I am a mother with three grown children and a former Republican state representative who served six years in the Legislature until 2012. This year, I joined a bipartisan group of current and former legislators who took tested ourselves for several chemicals known as phthalates.

We were among 25 Mainers who submitted a urine sample to analyze our levels of phthalates (pronounced thal-EIGHTS), which are hormone-disrupting chemicals used in soft plastics and personal care products. All 25 of us found that our bodies are polluted with several different types of phthalates, some much higher than levels found in most Americans.

When I was raising my kids, no one talked about toxic chemicals in household products. “Toxic chemicals” were something I associated with hazardous waste, not the products I bought at the store. I had no idea that by using a plastic baby bottle I could expose my child to a hormone-disrupting chemical called bisphenol-A, or that my vinyl shower curtain could be off-gassing phthalates during bath time.

Today, people know much more about hormone-disrupting chemicals that are used widely in household products. Scientific research has implicated phthalates in birth defects in baby boys, along with infertility, asthma and learning disabilities. We now understand that phthalates leach out of household products and end up inside our bodies.

But there is a lot we still don’t know. Most product manufacturers are under no obligation to report which products contain phthalates. As consumers we may have more information to worry about these days, but we don’t have the information we need to stop worrying.

Since I first started learning about toxic chemicals such as BPA and phthalates in consumer products, this issue has felt very personal. I am a breast-cancer survivor, and I have lost many friends to cancer, including several childhood friends who grew up in the same town as I did. It’s impossible to know the exact cause of my own health problems, but I would love to know what were the role of genes, diet and chemical exposures among the many factors that interplayed to trigger my breast cancer.

We have a long way to go to figure out what causes cancer, but I do know this: Maine people, including kids and pregnant women, are routinely exposed to toxic chemicals, and no one has the information they need to avoid them. We put all our children at greater risk for developing asthma or a learning disability if we don’t work to reduce our exposure.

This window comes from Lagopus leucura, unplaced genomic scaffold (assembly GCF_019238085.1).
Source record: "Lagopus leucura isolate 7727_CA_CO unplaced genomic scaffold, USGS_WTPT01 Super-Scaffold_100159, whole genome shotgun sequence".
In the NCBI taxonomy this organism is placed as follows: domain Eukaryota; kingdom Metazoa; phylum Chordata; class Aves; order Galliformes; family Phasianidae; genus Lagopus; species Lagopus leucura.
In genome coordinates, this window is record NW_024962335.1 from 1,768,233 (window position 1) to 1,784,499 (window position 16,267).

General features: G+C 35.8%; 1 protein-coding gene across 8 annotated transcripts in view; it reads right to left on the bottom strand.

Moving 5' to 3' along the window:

As a former legislator, I feel strongly that our state has a responsibility to help prevent unnecessary exposures to chemicals that can cause harm. That starts by closing the information gap that keeps parents and consumers in the dark about toxic chemicals in our products.

The good news is that our state already has the policy tools it needs to take action. Maine’s Kid Safe Products Act, which I supported, was passed with bipartisan support in 2008 and strengthened with unanimous support in 2011. The law authorizes the Maine Department of Environmental Protection to prioritize the worst chemicals for action and take steps to protect Maine people from those chemicals.

A group of parents have recently submitted a petition to the DEP signed by more than 2,000 Mainers including 75 percent of all current legislators, urging action on phthalates. This citizen-initiated petition requires the DEP to initiate a rulemaking process to consider a proposal to elevate four phthalates to priority status and require manufacturers to report their use of those chemicals. The backers of this petition understand the power of information and education as a way to begin preventing unnecessary exposure.

I strongly advise that the DEP listen to these Maine parents, physicians and legislators, and adopt a rule to make information about phthalates in products publicly available. Each one of us can think of someone who has suffered from a health issue that might have been preventable. Providing public information about phthalates in products is not only the right thing to do, but also a logical first step for preventing more unnecessary and costly disease and disability in our state.

Meredith Strang Burgess is a former state representative and past president of the Maine Cancer Foundation.

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